Volkswagen is bracing for another blow from the U.S. government.
After agreeing to spend more than $23 billion to clean up its diesel-cheating scandal, the German auto giant risks staying in Washington’s crosshairs as it tries to start fresh with American consumers. With the best-selling Jetta and iconic Beetle both made in Mexico and limited production in the U.S., VW is particularly vulnerable to President Donald Trump’s proposed “big border tax” of as much as 35 percent.
“It would be catastrophic,” said Fred Emich, general manager of a Volkswagen dealership in Denver, Colorado. VWs already cost $2,000 to $3,000 more than rival models from Honda, Nissan and Toyota, making it difficult to imagine consumers would accept further price increases, he said.
For years, Volkswagen missed the mark with cars that were too small or expensive for American consumers. The diesel scandal undermined efforts to gain traction with buyers, tarnishing its brand image and damaging relations with the regulators the company misled for years about its vehicle emissions. Its next predicament could stem from decades of relying on Mexican factories to serve U.S. buyers — about 60 percent of all VWs sold in the U.S. last year were made south of the border, at odds with Trump’s focus on American jobs.
Much of Volkswagen’s North American output comes from its sprawling Puebla plant in central Mexico. The factory opened in the 1960s to produce Beetles and is the company’s biggest outside of its hometown of Wolfsburg, Germany. Puebla has capacity to build about 600,000 Jettas, Golfs and Beetles a year. By contrast, the automaker’s only U.S. factory was built to produce about 150,000 vehicles a year, though an expansion to add a $30,000 SUV called the Atlas boosts capacity to 250,000.
Trump has threatened to tax automakers from Detroit to Tokyo that are planning Mexico factories to supply the U.S. He’s also said to have warmed to the so-called border-adjusted tax on imported goods sold in the U.S. being crafted by Republican lawmakers.
Most of Volkswagen’s rivals are better positioned to stomach a trade war by adjusting production. Nissan Motor Co., which manufactured 850,000 vehicles in Mexico last year as the country’s largest auto producer, also produced 1 million vehicles at its four U.S. factories.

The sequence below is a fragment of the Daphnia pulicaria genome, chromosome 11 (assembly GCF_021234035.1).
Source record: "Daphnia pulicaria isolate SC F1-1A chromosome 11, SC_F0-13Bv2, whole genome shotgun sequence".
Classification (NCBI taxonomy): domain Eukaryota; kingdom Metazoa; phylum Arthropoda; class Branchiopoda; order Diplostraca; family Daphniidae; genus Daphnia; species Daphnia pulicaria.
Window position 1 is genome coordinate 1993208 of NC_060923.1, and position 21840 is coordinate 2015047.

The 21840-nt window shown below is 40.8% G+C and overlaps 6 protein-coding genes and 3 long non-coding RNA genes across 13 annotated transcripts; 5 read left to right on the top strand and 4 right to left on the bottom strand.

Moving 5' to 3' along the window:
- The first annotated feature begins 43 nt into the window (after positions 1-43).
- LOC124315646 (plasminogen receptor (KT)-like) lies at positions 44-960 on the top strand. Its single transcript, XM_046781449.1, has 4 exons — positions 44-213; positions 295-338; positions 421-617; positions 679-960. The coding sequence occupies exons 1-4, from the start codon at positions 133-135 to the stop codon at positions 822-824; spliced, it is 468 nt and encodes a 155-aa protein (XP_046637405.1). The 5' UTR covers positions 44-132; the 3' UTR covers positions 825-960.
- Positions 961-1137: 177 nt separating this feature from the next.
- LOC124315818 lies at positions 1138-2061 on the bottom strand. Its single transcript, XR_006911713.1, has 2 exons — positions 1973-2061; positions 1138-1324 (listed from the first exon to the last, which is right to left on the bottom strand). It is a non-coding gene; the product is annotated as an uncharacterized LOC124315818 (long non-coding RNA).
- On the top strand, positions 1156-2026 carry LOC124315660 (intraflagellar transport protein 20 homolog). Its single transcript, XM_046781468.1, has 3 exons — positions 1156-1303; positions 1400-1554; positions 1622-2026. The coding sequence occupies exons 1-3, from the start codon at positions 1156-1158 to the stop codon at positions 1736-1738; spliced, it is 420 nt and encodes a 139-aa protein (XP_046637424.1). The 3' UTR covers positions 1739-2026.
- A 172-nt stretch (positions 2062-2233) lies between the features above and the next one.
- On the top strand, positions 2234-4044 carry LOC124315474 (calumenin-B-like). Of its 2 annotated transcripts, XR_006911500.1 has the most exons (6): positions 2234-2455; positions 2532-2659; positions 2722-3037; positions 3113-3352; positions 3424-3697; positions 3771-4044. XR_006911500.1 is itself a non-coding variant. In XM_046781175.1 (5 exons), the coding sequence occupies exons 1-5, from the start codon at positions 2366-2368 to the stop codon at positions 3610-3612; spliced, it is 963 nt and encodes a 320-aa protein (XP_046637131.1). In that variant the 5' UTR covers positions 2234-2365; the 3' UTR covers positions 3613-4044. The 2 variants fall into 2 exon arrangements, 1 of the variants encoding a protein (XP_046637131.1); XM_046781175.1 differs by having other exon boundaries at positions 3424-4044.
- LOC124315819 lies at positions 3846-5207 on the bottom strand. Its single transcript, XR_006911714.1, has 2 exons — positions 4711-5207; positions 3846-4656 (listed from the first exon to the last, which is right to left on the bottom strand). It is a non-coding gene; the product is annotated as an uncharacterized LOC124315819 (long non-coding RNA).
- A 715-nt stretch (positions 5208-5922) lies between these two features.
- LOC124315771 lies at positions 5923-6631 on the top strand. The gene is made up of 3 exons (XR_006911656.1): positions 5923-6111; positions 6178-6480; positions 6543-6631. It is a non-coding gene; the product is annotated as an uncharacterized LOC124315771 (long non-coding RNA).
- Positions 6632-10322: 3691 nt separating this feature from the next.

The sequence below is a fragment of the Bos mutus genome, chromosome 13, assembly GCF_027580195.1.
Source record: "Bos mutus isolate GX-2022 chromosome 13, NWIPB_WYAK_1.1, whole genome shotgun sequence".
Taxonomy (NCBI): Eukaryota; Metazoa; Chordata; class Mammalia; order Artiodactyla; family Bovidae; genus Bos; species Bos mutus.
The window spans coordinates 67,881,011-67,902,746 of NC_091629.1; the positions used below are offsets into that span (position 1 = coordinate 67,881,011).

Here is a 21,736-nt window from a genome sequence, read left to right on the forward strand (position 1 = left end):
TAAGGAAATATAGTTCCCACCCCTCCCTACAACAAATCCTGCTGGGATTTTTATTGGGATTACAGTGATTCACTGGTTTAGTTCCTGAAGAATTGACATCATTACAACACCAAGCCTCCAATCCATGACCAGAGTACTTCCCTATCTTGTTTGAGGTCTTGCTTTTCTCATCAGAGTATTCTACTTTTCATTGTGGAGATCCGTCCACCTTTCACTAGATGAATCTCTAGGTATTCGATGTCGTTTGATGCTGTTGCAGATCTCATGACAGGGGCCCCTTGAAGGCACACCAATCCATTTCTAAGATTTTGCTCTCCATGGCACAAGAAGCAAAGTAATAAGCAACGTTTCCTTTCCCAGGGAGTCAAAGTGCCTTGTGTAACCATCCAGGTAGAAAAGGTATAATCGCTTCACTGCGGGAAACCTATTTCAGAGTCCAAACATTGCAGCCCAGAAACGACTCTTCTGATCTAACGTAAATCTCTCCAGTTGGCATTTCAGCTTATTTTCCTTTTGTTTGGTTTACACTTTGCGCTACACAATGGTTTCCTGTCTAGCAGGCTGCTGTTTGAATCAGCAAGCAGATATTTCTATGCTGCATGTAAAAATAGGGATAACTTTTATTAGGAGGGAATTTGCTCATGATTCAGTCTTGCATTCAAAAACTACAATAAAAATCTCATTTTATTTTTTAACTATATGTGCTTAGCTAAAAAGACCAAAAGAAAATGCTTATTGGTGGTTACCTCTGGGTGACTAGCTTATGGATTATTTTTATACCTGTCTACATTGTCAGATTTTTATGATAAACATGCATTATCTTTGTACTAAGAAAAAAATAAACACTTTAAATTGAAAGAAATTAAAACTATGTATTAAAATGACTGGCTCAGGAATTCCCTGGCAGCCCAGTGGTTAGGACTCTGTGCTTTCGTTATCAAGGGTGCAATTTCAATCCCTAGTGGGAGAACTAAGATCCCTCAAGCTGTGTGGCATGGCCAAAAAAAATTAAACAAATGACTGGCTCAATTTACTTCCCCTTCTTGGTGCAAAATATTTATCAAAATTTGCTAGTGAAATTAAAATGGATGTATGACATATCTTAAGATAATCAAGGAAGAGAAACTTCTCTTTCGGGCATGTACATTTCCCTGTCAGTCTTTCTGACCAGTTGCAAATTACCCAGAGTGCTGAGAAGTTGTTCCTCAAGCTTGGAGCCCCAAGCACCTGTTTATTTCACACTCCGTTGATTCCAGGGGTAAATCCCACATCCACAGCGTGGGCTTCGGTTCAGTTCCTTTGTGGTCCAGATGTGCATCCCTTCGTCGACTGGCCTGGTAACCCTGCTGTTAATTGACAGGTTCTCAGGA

While German peers BMW AG and Daimler AG are developing Mexican production capacity, they both have sizable operations in the U.S. Daimler owns Freightliner trucks and produces Mercedes-Benz cars in Alabama, while BMW’s largest factory worldwide is in South Carolina.
Volkswagen’s imbalance also is poised to get worse. Its luxury-car unit Audi doesn’t have a U.S. plant and opened a new factory in San Jose Chiapa at the end of September. Audi plans to export about one third of the Q5 sport utility vehicles produced from the facility north of the border.
After its recent run-in with U.S. authorities, Volkswagen is ill-placed to appeal for leniency, even though its U.S. headquarters is just 25 miles from the White House. The automaker covered up its diesel-engine deceit before admitting to rigging cars for years to deliberately cheat on emissions tests.
“For the automaker that’s closest to Washington, D.C., they have the least amount of influence,” said Dave Sullivan, an analyst with consultancy AutoPacific Inc. “They don’t have the ability to ask the government for any type of favors or help right now.”
For all its challenges, Volkswagen isn’t defenseless. The company can point to its growing plant in Chattanooga, Tennessee, now producing the Atlas sport utility vehicle in addition to the Passat output already there as part of a $900 million expansion. It also has long legacy with Americans associating the brand with Herbie the Love Bug and the hippie-era Microbus.
“Volkswagen Group has been a part of the American culture for six decades,” said Jeannine Ginivan, a spokeswoman for the company’s U.S. unit. She declined to comment on the potential impact of import taxes. “We look forward to working with the new administration and Congress as we seek to grow our presence in the U.S. market.”
The automaker’s expansion strategy is focused on building a range of SUVs, which will involve delegating more decision-making closer to American consumers. The goal is to end decades of futility attributed to having run U.S. operations primarily out of Germany.
“Volkswagen needs to spend a lot of time in the U.S., and they need to regain the U.S. consumer,” Arndt Ellinghorst, the head of automotive research at Evercore ISI, said on Bloomberg Television. “The incremental investment for Volkswagen will probably come in the U.S.,” regardless of the Trump effect.
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